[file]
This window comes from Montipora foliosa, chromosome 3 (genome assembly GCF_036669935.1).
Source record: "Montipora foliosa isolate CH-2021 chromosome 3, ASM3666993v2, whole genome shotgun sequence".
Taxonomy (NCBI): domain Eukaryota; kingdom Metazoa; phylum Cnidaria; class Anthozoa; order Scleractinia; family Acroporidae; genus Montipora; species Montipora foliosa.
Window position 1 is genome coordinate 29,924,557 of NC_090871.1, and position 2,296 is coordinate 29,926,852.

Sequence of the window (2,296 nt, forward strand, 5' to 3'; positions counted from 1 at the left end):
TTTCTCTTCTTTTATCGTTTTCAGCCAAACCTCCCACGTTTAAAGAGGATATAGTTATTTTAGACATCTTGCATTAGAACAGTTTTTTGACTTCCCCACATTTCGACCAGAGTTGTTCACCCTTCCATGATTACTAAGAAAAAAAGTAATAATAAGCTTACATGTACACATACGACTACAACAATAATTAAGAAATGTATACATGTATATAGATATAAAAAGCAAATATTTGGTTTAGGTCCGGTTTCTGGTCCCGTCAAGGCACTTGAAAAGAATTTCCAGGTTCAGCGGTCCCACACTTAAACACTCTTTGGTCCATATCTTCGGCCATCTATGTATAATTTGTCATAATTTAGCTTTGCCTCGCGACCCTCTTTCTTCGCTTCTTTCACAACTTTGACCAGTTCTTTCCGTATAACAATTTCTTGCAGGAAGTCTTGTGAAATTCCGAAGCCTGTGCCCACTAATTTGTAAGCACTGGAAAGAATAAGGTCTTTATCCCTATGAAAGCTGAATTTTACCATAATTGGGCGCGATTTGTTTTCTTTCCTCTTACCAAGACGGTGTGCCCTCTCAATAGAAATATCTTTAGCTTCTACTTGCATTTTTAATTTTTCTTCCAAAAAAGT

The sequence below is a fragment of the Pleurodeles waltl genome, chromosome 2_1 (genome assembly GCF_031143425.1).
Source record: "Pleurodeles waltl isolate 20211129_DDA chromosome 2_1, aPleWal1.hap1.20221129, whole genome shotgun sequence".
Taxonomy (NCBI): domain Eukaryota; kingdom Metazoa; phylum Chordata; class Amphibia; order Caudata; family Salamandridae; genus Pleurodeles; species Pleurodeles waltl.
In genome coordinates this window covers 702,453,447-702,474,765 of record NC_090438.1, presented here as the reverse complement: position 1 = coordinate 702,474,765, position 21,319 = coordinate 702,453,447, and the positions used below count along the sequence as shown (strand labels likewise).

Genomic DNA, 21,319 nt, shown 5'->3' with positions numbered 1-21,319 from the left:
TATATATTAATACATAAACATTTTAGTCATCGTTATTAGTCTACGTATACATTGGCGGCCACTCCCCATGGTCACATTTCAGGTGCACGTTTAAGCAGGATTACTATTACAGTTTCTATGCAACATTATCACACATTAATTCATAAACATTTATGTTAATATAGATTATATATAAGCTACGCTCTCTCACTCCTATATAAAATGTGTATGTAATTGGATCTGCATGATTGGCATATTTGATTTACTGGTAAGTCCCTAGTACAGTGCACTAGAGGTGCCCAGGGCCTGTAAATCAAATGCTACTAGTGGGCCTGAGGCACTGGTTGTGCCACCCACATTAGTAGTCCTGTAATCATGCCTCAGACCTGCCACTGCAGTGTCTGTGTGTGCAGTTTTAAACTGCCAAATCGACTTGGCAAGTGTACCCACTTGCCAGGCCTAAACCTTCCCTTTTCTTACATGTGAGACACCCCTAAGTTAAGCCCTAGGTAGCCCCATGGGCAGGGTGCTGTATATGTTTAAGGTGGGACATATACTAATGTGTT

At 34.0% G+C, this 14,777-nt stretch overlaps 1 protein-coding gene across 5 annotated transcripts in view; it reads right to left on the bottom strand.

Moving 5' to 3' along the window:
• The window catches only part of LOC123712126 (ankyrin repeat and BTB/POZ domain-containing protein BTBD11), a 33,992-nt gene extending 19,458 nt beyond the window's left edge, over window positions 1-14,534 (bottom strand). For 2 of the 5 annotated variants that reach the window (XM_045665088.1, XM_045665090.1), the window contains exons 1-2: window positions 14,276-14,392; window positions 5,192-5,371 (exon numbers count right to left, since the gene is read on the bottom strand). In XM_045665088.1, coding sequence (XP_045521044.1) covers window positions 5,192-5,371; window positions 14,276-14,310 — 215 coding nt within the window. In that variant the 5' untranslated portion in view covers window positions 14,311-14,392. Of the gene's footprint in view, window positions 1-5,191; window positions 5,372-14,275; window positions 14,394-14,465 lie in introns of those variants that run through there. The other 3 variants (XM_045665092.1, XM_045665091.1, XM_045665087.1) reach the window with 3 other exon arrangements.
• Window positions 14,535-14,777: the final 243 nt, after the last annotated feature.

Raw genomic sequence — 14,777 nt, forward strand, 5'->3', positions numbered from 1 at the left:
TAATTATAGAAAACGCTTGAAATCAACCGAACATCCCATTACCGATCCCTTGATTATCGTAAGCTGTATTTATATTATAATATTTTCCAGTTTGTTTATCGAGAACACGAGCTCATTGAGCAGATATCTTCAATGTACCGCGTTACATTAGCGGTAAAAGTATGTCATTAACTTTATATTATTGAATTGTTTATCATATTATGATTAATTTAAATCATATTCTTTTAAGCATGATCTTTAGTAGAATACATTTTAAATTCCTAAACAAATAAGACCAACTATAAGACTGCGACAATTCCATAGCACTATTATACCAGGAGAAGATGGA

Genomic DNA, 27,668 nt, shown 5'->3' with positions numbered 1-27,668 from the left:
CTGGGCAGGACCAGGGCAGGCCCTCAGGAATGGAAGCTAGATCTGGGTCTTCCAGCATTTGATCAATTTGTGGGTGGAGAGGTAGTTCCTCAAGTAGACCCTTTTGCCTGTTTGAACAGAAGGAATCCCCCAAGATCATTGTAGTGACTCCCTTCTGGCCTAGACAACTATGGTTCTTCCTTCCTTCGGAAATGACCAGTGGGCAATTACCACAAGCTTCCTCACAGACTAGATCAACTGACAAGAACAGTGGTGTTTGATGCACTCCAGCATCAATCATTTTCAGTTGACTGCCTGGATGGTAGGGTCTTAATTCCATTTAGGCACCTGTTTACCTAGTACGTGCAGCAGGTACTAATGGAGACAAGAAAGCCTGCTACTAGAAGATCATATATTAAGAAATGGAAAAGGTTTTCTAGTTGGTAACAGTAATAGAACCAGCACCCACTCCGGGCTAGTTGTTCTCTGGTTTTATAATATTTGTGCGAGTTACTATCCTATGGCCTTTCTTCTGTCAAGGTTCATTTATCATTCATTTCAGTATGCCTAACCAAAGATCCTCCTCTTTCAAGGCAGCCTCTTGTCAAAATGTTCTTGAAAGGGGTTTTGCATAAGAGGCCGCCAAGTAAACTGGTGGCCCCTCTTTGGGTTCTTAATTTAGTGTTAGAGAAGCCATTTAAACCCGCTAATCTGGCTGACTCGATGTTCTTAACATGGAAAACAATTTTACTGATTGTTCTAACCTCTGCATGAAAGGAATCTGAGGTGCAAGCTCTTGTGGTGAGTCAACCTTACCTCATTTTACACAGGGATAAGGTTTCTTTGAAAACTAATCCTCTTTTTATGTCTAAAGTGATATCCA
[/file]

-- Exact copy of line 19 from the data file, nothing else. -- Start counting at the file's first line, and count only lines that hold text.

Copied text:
Genomic DNA, 27,668 nt, shown 5'->3' with positions numbered 1-27,668 from the left: